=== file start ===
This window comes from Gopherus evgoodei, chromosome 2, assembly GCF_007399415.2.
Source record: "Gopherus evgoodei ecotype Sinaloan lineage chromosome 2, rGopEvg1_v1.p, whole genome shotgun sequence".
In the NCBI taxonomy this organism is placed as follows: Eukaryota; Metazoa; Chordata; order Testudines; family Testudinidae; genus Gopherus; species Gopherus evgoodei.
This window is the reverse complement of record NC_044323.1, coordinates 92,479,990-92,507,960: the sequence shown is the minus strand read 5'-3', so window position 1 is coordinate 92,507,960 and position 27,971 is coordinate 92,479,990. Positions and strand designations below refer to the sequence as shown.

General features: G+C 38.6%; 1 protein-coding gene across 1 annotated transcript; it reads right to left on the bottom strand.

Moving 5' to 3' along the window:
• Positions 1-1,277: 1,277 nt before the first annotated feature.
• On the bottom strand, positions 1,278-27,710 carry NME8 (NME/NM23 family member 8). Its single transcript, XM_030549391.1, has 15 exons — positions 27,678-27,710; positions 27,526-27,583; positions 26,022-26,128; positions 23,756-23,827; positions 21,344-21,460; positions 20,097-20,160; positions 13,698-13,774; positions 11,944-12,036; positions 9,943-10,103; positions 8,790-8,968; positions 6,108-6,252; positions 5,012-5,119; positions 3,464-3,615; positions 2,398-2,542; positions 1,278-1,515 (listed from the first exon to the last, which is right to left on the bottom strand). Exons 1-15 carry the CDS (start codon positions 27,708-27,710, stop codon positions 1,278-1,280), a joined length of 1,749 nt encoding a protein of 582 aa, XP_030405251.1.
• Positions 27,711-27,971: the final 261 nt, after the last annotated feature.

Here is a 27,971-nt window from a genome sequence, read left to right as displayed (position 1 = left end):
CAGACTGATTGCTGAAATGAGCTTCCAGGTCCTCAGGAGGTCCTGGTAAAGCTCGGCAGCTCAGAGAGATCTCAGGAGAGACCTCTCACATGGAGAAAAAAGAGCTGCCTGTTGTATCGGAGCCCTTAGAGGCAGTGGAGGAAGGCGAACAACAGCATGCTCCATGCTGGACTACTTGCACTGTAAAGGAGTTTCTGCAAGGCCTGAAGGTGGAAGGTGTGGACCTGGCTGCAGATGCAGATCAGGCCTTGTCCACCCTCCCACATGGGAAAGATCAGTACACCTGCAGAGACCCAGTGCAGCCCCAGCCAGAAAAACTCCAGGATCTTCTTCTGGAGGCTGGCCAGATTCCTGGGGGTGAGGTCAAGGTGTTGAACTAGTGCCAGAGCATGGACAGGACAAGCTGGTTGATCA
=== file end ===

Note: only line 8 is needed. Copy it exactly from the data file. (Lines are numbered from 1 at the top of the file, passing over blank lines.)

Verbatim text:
• On the bottom strand, positions 1,278-27,710 carry NME8 (NME/NM23 family member 8). Its single transcript, XM_030549391.1, has 15 exons — positions 27,678-27,710; positions 27,526-27,583; positions 26,022-26,128; positions 23,756-23,827; positions 21,344-21,460; positions 20,097-20,160; positions 13,698-13,774; positions 11,944-12,036; positions 9,943-10,103; positions 8,790-8,968; positions 6,108-6,252; positions 5,012-5,119; positions 3,464-3,615; positions 2,398-2,542; positions 1,278-1,515 (listed from the first exon to the last, which is right to left on the bottom strand). Exons 1-15 carry the CDS (start codon positions 27,708-27,710, stop codon positions 1,278-1,280), a joined length of 1,749 nt encoding a protein of 582 aa, XP_030405251.1.